|Photo ' Ezra Stoller / Esto|
Ford Foundation Headquarters, New York.
He is frequently overshadowed by his former employer, Modernist giant Eero Saarinen, but at the Museum of the City of New York in Manhattan, a new exhibition attempts to make a case that Kevin Roche is, in the words of chief curator Sarah Henry, “the quintessential architect of the post-industrial age.” With several dozen giant photographs, suspended from cables in a ground-floor gallery, and six architectural models, Kevin Roche: Architecture as Environment shows the Pritzker-winning architect wrestling with America’s transition from a manufacturing to an information-based economy and culture in the late 20th century.
Born in 1922, Roche emigrated in 1948 from Ireland to the United States, where he took a lead role in Saarinen’s office. After Saarinen’s sudden death in 1961, Roche and his colleague John Dinkeloo (1918-1981) completed the firm’s remaining projects before founding their own practice, Kevin Roche John Dinkeloo and Associates, in 1966.
The exhibition and catalogue—researched by Eeva-Liisa Pelkonen and her students at Yale, where the exhibition was first staged—argue that Roche is influential for considering architecture as a nexus of complex systems: urbanism, the environment, infrastructure, workplace organization, and architectural history. For his corporate clients, for instance, he researched organizational needs by systematically interviewing employees. This resulted in suburban office buildings of fractal intricacy, like the Whitehouse Station, New Jersey, headquarters of Merck (1993), its floor plan a colossal, crenellated hexagon, or the snowflake-like wings of the Union Carbide headquarters (1982) in Danbury, Connecticut.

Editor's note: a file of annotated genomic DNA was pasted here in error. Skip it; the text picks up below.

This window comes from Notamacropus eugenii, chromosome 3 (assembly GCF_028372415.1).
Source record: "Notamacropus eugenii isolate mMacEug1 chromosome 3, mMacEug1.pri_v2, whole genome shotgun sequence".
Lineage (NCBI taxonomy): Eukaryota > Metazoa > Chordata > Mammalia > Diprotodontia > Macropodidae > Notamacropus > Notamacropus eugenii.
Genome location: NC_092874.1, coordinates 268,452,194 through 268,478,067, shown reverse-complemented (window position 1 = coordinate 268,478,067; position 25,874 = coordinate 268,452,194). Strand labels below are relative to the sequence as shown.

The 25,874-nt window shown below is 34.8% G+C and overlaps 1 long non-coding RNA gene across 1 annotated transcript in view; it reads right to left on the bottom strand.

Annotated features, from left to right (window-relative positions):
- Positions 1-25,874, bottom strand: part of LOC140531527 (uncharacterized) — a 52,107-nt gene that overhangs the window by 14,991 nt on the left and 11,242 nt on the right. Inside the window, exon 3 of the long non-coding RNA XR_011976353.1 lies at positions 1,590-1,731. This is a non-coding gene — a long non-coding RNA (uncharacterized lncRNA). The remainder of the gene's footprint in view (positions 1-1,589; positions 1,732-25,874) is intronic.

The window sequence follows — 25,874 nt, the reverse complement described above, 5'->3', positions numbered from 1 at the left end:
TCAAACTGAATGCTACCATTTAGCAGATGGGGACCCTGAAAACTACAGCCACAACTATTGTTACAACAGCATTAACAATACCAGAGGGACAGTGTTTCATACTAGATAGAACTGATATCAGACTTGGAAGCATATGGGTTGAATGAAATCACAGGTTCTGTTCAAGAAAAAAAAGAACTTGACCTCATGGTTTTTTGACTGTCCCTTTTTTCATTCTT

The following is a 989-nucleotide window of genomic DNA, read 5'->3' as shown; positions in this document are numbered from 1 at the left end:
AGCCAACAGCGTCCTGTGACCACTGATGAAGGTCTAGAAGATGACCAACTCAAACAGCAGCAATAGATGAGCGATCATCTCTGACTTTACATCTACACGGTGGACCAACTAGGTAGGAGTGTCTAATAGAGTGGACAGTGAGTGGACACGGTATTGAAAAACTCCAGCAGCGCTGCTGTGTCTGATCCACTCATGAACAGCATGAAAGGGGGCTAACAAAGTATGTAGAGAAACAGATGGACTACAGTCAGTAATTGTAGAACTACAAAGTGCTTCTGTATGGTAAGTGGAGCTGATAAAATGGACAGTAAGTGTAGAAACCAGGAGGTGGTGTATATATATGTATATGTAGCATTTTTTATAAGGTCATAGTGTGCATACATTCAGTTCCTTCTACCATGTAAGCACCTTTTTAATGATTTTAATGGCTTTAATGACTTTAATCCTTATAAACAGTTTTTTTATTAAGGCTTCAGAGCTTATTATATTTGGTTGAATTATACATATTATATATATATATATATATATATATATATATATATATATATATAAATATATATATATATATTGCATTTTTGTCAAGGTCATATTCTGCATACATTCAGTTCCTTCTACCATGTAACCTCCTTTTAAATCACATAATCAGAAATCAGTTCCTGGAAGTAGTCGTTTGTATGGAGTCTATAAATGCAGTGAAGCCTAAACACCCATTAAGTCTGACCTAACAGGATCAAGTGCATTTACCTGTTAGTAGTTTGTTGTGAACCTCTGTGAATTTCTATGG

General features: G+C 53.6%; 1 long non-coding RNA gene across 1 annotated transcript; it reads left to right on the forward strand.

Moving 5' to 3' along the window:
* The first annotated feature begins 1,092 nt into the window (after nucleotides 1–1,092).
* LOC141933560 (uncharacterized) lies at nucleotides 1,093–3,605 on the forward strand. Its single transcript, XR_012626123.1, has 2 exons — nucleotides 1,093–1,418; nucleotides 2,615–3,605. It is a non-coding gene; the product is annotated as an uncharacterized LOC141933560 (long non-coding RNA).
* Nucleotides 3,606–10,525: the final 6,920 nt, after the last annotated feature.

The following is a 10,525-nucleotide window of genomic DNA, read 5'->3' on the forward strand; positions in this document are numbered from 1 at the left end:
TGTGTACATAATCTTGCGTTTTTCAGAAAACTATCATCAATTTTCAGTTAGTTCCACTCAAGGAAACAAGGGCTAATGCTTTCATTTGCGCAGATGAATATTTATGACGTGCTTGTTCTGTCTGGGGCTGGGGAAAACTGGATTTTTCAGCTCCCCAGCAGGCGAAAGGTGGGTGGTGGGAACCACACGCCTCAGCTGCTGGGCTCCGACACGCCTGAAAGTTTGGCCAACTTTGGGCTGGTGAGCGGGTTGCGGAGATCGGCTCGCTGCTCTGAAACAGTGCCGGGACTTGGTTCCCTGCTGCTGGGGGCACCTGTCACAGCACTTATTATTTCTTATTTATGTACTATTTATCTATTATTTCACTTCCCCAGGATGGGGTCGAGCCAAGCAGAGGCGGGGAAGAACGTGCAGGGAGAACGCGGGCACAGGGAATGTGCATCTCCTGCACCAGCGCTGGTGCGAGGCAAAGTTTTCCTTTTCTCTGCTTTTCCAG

Stylistically agnostic, Roche built in concrete, steel, and glass in vocabularies ranging from Brutalism to minimalism to postmodern classical references—or with some combination of the three. Much of his work is justifiably acclaimed, although the squat, yellow-and-green Kimmel Center (2003) at Manhattan’s New York University shows the limits of the systems-analysis design methodology when it neglects aesthetic components like form, proportion, and material.
The New York installation of the show emphasizes Roche’s influence on the city, particularly the landmark Ford Foundation Headquarters (1968) and his complete transformation of the Metropolitan Museum of Art (ongoing since 1967). Even better, the city itself is a perfect showcase of his work, with 13 completed buildings still standing throughout Manhattan.
Roche will join former New York Times architecture critic Nicolai Ouroussoff for a sold-out conversation at the Ford Foundation Headquarters on October 17, 2011. The exhibition closes on January 22, when it will travel next to the National Building Museum, Washington, DC, in July 2012, followed by the Eric Arthur Gallery, University of Toronto, next October.